Moving beyond test scores in education

By Long C Right 鄭志隆  / 

Wed, Nov 15, 2017 - Page 8

The English listening comprehension test held on Oct. 21 marked the official start of the annual university entry selection process. The streams of cars and scooters ferrying students to exam venues and the crowds of parents accompanying their children and catering to their every need give you some idea of how much of a part parents play in this matriculation contest.

Taiwanese parents are always on hand. They affectionately take their children to elementary and high schools each morning and pick them up at the end of the day. They deliver school stationery to their children whenever it is needed, arrange their after-school extracurricular classes, choose their coaching and cram-school classes, and help plan their voluntary activities.

Having supervised their children’s applications for college admission, they go on intervening in their lives at university. In so doing, they are typical examples of the “overparenting” described in the book How to Raise an Adult: Break Free of the Overparenting Trap and Prepare Your Kid for Success.

The book’s author, Julie Lythcott-Haims, served as dean of freshmen and undergraduate advising at Stanford University.

She says that when parenting involves keeping children safe and sound, arranging and providing opportunities, hovering over them like a helicopter and succumbing to the warped competition to matriculate and move on the next school, the result will be that children are deprived of their intellectual and emotional freedoms, and their ability to evolve in their own ways.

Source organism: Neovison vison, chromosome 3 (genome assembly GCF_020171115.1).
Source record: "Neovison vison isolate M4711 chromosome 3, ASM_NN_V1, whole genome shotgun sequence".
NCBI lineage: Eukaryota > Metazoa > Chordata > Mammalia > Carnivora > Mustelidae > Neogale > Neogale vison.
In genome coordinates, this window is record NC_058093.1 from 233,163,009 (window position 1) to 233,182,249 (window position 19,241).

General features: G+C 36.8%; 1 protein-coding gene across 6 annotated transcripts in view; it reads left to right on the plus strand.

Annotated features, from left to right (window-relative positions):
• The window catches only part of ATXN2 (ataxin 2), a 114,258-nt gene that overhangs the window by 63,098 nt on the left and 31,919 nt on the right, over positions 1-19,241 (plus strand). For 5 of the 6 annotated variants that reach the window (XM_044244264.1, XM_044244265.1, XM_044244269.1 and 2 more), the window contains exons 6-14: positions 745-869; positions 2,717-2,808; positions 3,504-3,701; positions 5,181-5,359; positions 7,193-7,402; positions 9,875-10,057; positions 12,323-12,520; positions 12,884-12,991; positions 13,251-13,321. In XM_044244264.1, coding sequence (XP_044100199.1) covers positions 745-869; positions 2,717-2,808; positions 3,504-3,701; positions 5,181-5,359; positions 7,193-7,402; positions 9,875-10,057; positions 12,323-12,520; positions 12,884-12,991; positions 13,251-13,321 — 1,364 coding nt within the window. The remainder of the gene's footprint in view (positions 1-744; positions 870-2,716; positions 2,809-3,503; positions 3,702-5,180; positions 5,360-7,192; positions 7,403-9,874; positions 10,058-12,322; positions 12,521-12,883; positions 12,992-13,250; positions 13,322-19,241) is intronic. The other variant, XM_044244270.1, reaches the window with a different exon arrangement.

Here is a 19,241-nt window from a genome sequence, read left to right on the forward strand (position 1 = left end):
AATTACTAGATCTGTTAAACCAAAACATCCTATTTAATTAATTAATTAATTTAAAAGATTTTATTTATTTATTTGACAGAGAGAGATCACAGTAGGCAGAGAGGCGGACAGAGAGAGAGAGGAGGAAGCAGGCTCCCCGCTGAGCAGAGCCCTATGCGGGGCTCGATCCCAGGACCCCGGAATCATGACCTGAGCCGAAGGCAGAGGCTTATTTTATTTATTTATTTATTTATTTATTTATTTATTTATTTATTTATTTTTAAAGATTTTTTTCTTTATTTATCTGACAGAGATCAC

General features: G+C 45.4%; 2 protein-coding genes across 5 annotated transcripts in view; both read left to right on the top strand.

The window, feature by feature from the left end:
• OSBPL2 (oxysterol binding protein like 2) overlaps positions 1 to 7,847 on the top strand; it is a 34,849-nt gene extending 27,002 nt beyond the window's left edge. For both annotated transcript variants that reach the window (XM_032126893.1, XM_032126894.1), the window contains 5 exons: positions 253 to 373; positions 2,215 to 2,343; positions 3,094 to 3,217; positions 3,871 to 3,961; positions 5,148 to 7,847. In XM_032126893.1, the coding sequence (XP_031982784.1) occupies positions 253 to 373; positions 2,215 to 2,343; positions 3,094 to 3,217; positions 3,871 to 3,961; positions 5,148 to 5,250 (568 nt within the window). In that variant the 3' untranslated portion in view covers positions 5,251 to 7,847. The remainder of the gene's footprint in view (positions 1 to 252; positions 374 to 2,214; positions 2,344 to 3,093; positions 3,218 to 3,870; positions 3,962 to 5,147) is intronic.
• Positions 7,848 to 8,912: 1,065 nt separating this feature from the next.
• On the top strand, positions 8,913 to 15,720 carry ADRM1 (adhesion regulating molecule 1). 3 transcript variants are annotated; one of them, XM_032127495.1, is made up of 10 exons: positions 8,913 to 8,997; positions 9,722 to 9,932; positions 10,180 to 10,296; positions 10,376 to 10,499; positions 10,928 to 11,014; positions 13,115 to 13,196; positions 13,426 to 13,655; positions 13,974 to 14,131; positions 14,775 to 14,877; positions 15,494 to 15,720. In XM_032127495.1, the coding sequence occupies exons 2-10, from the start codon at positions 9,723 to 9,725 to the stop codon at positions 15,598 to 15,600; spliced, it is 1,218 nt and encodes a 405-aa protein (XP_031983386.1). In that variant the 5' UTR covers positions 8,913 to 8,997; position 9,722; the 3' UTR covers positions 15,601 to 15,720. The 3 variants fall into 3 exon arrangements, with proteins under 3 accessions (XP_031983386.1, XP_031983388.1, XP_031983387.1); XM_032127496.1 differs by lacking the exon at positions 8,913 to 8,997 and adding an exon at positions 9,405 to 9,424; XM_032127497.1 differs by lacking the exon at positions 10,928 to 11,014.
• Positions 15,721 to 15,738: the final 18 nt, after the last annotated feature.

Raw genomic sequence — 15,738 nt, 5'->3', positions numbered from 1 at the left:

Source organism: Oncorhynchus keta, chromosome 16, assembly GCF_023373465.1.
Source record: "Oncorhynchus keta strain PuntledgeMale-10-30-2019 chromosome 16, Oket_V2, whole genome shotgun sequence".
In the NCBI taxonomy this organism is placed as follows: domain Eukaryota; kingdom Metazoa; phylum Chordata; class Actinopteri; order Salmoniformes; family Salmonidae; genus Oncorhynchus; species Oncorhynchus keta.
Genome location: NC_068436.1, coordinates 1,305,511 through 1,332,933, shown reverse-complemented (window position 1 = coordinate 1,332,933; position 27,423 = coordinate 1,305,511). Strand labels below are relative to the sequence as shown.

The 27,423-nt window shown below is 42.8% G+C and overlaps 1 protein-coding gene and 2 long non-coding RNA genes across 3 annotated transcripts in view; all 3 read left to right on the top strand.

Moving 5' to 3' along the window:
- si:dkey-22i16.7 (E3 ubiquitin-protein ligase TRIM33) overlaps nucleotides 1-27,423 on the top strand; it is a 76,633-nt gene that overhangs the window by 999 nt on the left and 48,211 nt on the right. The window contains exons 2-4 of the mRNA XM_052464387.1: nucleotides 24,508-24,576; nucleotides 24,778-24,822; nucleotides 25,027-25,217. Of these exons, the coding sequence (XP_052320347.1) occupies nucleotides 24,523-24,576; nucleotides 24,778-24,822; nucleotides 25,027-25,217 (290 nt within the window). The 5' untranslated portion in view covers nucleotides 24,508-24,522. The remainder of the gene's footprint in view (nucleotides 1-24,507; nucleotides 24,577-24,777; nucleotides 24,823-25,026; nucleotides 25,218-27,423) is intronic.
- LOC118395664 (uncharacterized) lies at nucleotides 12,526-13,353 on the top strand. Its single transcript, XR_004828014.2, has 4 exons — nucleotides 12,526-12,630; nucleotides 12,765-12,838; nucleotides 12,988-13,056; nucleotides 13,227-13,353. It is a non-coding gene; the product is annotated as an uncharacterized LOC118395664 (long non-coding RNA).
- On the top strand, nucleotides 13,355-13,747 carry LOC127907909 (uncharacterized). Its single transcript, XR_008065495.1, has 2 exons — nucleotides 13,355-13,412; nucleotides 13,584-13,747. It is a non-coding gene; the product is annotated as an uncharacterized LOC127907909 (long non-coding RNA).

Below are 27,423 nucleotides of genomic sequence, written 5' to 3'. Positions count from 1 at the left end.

This is psychologically harmful to children, who miss the chance to learn how to become a complete person, she says.

Our unconscious preconceptions and stubbornness, arising from misplaced kindness, vanity and fear, have prevented education reforms from alleviating this phenomenon. Eventually we see things like depression among high-school students and college students harming one another over emotional issues.

The college entry ploys are another thing that exacerbates the aforementioned phenomena.

The top universities have blind faith in elitism and maintain their reputations through unreasonably high thresholds for admission and equally unreasonable ranking systems, but they end up producing what William Deresiewicz calls “excellent sheep” who suffer from low self-confidence and fear of failure, Lythcott-Haims said.

Surely a school’s ability to care for children’s lives and prevent them from hurting or killing themselves or each other should be a more important aim of schooling than achieving impressive exam results and test scores, getting a high proportion of students into university or achieving high international rankings.

Why it should be otherwise is a mystery. How can educators and parents keep turning a blind eye and remain unconcerned that children can get into such awful situations?

Are universities such hallowed grounds? As the perennial matriculation war gets under way, how many families will be living in anxiety as they wrangle with the calculations, gameplays, hesitation and fears involved in exam preparations, college applications and participation in placement tests?

To prevent the matriculation arms race from spreading to elementary schools and kindergartens, let us hope that well-known colleges and high schools in Taiwan will have the compassion, courage and wisdom to reform their admissions procedures.

Only if schools can assess applicants’ true abilities and character and preserve their reputation as good schools under an acceptance strategy that involves lowering standard test scores can they really be called “elite.”

Long C Right is principal of Datan Elementary School in Pingtung County.

Translated by Julian Clegg